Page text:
March 16, 2018 • Athletic Administration

Five types of conflicts that confront athletic directors

One of the many tasks of a high school athletic director is resolving conflict. Conflict is a natural byproduct of managing people, and an effective athletic administrator must be able to respond to conflict and control it.

Conflict seems to have a way of finding leaders, and it’s incredibly time consuming. To be effective, however, it’s important we don’t react. Effective leaders decide what the issues really are, and they develop a plan. Not all conflict is the same; there are multiple types, and before we can begin to solve the problem we must identify the conflict.

One long-time California high school athletic director had this to say about conflict management:

“My approach is really stepping back instead of being reactionary. A lot of times when conflict happens, it’s in your face so quickly you tend to react. I spend a lot of time investigating, a lot of time interviewing the parties involved. Time talking to kids one-on-one, or bringing in three or four to get to the root of what the conflict is.” 

In the 2003 book Building Teams, Building People by Thomas Harvey and Bonita Drolet (2003), the authors identified five types of conflicts to help leaders begin understand the issues and identify a solution:

  • Value
  • Tangible
  • Interpersonal
  • Boundary
  • Perceptual

Values conflict 

Value conflicts are struggles over beliefs, tenets or principles. As an athletic director, I have encountered many situations rooted in value conflicts.

Here’s one example I dealt with. The parents of a young man complained about a consequence we gave their child for a flagrant (fighting) violation in an athletic contest. The rule policy is clear if you’re ejected for fighting. The parents, who came in to see me, valued aggressive play. They viewed it as a part of the game. They felt the penalty was excessive. Our belief systems were in opposition. A values conflict existed.

According to Harvey and Drolet, “Values conflicts are not easily resolved, in most cases cannot be resolved. Both sides simply agree to disagree.”

Tangible conflict 

Tangible conflicts are those that can be measured, shared or counted. Money, personnel, benefits or facilities are some examples.

A frequent example is coaches of two different sports who want to use a facility at the same time. It’s important that we don’t take the “top down” approach to their resolution. A compromise is the more acceptable approach here. I always try to have the parties involved work out a solution. If they can’t come to an agreement, then I step in to help them come to a workable solution.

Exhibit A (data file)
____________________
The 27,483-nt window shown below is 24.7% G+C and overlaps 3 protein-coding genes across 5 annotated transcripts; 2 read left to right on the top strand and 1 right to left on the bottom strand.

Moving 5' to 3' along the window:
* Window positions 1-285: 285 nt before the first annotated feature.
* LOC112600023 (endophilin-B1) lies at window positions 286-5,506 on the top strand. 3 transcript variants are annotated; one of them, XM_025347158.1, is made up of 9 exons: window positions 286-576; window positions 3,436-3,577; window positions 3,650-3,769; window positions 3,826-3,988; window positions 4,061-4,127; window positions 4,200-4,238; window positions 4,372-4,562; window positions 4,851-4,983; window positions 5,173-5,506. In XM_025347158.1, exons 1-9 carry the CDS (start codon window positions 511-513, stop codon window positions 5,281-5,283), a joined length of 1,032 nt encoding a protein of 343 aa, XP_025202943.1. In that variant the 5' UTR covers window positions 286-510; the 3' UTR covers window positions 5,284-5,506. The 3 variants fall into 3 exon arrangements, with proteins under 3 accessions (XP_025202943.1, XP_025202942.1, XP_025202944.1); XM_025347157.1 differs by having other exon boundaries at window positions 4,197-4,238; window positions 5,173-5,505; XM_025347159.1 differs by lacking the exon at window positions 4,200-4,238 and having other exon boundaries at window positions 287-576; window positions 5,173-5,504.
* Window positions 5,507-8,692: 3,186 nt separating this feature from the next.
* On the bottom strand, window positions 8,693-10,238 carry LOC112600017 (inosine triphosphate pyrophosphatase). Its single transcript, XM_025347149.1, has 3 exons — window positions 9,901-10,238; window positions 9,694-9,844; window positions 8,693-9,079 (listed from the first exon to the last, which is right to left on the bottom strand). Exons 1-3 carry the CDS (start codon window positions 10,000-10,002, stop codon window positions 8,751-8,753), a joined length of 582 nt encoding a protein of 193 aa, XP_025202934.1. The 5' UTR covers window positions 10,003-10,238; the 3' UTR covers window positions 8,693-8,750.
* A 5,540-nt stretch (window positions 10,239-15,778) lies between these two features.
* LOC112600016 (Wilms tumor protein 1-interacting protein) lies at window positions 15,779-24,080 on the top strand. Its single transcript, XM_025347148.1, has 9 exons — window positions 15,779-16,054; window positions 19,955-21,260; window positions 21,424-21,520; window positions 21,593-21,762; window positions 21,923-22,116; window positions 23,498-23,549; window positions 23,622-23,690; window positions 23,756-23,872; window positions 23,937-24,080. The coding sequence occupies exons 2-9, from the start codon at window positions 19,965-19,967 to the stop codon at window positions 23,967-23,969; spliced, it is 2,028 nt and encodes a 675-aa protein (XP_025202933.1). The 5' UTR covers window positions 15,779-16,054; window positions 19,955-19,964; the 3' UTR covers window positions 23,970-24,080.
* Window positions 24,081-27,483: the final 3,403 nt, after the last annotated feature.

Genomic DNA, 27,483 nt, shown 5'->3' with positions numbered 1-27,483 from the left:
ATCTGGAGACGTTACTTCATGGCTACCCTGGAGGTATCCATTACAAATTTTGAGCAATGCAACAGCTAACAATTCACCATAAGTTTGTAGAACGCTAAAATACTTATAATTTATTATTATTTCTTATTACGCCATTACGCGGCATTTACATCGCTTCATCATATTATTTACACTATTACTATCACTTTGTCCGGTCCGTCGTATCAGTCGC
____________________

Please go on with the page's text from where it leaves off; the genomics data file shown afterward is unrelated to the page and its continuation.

Tangible conflicts are more readily resolved than other types of conflict.

Interpersonal conflict 

This conflict involves my feelings about you as a person. These are very common, and they’re the second most difficult to resolve. The most important thing to remember is interpersonal conflict is most often the secondary result of another conflict. Take your time, and look for the possibility of another conflict.

For example: I sometimes hear a coach verbalize dislike for another coach. The coach says something like, “He’s a jerk,” or they just don’t talk to each other. At first, you may label this as an interpersonal conflict. But, the real reason they don’t speak to each other is that one coach is upset because he feels the coach is not allowing his athletes to participate in the other’s sport.

Another conflict presents itself when parents come to me and complain that a particular coach does not like their child. As the conversation develops, the true complaint surfaces as lack of playing time. Both of these scenarios originate in other types of conflicts.

Boundary conflict

There are two types of boundary conflicts: boundary penetration and boundary expansion. In the first, you have a certain area and someone has violated your area. The second is when you’re expected to step in and help in another person’s area if they’re absent.

An example of boundary penetration is if the soccer coach wants to practice on the softball outfield. The softball coach may feel their domain has been violated. Another example is a school function in the gym taking priority over basketball practice.

An example of boundary expansion is if the athletic secretary’s hours have been reduced due to budget cuts and coaches are now required to fill out all the necessary paperwork for the playoffs. Or, if because of budget cuts, coaches are required to do additional fundraising to purchase basic items. If ignored, boundary conflicts can escalate. The preferred strategy in this type of conflict may call for a third party intervention by the athletic administrator.

Perceptual conflict

This type of conflict is the easiest to resolve. Perceptual conflicts are the result of a mutual misunderstanding. Most of the parent/coach conflicts are in the perceptual area. This type of conflict usually results from a failure to communicate. When parents come in to complain about playing time, they usually do it under the guise of “the coach not treating their child fairly.”

In most cases this is resolved when the coach explains to the parent that the reason for the lack of playing time is because their child has missed practice, or has not been hustling, or, in some cases, is not academically eligible. Communication is the preferred strategy. Preseason parent meetings help to reduce the number of perceptual conflicts.

Knowing the type of conflict you face allows you to begin to develop a strategy to resolve the problem. Next time you’re confronted with an issue, take time to step back and analyze what’s really happening.

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